The Riverboat Gamblers: Underneath the Owl

It's been three years now since Spin named Austin-via-Denton punks the Riverboat Gamblers to its list of "25 bands to see live right now," but still, the band's penchant for raucous showmanship and borderline out-of-control performances remain its calling card. That hardly means the band's recorded output should be discounted, though. Underneath the Owl, the Gamblers' first album since 2006's To the Confusion of Our Enemies, finds the band in a somewhat poppier mind-set, with no problem emphasizing the "pop" portion of its pop-punk sound. Owl's insanely catchy hooks now define the Gamblers' current sound, well showcased on lead single "A Choppy, Yet Sincere Apology," where front man Mike Wiebe apologizes to a disappointed partner at the top of his suddenly impressive vocal range. On cuts like high-energy leadoff track "DissDissDiss­KissKissKiss" and the Clash-like "Pilgrims in a Holy Land," the band utilizes its common call-and-shouted-response between Wiebe and his backing players to great effect. But Owl ultimately succeeds by taking risks: The toned-down "Sleepless" finds Wiebe cooing in an especially nasally tone, and "The Tearjerker" finds this band of punks even employing a pedal steel to properly sell its '50s rock-ballad take. Is Owl enough to dispel the notion that the Gamblers are first and foremost a live band, and always will be? Probably not. But as pop-punk records go, it flies quite high.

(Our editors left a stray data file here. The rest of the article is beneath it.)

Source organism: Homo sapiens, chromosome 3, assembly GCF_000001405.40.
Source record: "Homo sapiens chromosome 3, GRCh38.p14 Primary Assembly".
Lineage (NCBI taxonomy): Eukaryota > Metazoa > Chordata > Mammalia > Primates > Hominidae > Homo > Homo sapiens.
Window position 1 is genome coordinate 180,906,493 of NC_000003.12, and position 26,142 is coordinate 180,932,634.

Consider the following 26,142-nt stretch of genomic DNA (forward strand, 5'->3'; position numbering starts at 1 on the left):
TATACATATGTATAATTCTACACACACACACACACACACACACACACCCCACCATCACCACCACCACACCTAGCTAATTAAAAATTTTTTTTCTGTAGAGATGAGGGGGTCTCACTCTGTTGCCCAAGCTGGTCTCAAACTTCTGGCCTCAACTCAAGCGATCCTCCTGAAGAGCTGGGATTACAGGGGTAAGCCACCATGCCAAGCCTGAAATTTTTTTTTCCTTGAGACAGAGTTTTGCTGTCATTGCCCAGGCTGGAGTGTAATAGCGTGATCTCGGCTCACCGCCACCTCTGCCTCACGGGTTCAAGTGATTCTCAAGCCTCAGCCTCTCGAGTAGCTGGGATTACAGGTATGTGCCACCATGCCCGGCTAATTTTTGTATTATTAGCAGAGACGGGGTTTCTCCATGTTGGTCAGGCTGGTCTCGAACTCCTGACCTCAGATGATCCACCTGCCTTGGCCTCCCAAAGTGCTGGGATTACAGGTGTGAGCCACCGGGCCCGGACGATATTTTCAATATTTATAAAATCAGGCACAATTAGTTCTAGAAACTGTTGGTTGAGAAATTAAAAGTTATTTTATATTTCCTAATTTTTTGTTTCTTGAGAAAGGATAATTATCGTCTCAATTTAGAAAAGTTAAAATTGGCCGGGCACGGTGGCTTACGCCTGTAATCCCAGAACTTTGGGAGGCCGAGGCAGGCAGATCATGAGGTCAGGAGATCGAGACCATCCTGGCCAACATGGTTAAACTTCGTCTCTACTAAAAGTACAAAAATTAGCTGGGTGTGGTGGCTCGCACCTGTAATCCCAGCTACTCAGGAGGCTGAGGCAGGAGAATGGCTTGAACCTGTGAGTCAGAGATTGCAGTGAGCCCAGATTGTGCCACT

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Pete Freedman
Contact: Pete Freedman